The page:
Tuesday, May 01, 2007

Acumen, Healthcare and Microfinance

Hat tip to my sister, Beata, for emailing me this one. I may have fallen in love (no, not with my sister). I am now following way too many blogs too many of whom post regularly with 3050 posts read in the last 30 days (I mean Instapundit alone posted 863 - which is a wonder that he gets anything done during the day). Anyway, just had to share this quickly as I am way behind on practically everything.

Acumen is a charity that advocates entrepreneurial solutions. It linked to a speech by Laurie Garrett (a medical and sci fi writer for Newsday). Here are a few quotes (as chosen by Beata):

"For decades global health has been treated as a charity. Billions of people the world over have, for decades, been dependent on the kindness of strangers for their health and survival. While other fields of development may have encouraged capitalist solutions, health has been treated as if it were too sacred to be besmirched by profits. In the wealthy world every aspect of health, from record-keeping to pill-making; ambulance driving to hospitalization, is a profit center. We seem to feel that if you are living in France, Denmark, Canada, Japan – in those places it's ok for hundreds of companies and thousands of individuals to realize profits from the health enterprise. We just don't think that is ok in poor countries.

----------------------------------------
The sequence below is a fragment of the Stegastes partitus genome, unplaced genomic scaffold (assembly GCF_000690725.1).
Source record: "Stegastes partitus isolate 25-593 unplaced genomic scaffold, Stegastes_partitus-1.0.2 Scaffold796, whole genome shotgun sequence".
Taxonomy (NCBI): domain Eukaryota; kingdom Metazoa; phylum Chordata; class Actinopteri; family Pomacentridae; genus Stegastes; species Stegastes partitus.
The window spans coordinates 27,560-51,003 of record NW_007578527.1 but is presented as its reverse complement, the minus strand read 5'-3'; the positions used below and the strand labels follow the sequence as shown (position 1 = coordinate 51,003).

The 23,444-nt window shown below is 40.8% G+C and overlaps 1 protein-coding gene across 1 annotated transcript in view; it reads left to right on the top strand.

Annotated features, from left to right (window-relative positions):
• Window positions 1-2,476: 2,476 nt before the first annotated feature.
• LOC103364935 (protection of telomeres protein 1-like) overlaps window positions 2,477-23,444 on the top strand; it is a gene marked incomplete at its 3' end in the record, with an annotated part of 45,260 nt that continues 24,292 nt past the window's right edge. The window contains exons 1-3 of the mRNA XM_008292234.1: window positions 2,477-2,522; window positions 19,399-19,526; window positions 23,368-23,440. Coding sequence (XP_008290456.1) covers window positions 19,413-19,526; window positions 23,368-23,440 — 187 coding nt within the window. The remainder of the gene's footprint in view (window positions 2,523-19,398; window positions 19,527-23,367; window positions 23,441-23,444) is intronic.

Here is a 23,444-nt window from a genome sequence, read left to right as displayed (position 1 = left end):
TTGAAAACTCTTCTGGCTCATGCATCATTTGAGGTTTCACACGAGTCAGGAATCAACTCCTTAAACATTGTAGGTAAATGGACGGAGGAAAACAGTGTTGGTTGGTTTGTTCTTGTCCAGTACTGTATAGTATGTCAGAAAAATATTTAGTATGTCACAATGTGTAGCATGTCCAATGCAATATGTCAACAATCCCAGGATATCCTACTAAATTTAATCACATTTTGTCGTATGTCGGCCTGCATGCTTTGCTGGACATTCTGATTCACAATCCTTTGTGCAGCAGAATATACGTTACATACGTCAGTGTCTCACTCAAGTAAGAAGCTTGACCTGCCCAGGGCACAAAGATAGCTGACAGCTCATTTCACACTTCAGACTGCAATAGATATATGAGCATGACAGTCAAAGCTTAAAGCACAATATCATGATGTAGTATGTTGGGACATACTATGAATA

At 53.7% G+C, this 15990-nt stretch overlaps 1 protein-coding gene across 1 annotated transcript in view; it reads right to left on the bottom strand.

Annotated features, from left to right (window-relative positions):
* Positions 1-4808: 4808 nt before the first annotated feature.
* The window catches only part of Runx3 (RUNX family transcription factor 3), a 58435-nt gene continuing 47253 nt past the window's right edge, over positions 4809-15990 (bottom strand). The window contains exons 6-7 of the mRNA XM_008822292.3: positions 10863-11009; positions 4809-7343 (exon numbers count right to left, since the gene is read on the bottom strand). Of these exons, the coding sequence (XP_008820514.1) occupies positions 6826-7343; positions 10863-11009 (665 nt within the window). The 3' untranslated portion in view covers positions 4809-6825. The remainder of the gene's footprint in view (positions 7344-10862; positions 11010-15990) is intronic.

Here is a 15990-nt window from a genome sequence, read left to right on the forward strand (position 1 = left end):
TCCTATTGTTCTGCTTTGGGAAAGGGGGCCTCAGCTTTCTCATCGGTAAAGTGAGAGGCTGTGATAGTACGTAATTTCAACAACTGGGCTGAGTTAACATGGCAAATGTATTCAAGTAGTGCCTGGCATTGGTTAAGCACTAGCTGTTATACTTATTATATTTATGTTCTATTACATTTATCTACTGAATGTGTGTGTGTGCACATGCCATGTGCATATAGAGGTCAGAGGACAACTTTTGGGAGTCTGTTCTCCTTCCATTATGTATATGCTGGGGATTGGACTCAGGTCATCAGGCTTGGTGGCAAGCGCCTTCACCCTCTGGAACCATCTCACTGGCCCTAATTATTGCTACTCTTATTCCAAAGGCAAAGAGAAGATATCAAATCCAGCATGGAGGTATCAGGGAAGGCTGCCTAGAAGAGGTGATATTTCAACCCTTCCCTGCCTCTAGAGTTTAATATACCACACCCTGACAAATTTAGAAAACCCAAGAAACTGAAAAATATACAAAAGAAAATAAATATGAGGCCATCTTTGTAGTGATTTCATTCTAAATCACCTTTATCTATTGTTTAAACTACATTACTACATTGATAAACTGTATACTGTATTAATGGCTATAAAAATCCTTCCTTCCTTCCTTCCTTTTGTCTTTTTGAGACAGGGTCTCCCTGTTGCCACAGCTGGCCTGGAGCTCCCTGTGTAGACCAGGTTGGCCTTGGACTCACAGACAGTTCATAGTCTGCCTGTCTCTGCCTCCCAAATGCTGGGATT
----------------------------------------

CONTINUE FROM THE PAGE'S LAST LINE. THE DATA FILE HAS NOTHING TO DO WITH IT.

"I think it's time to tell truth to power: The charity model of global health is racist. It assumes that the health leaders of the poor nations of the world will endlessly get on bended knee, and with outstretched arms beg for alms. It doesn't matter to whom the begging is directed – the World Bank, USAID, Bill Gates, Bono – it is still begging. The charity model offers no supply or resources guarantees over time. Yet it expects targeted achievements, realized in very short time windows, allowing the donor to brag about the numbers of lives saved, thanks to his beneficence.

"I think it's time to get out of the charity model, and get serious about investment. My take-home message is this: Invest in small businesses, even micro-finance approaches to health. Do not invest in models that promote health by subsidizing outside corporate interests. Rather, build local economies and businesses, employ the unemployed, and do so aggressively."
Breathtaking. May many hear and heed her words.

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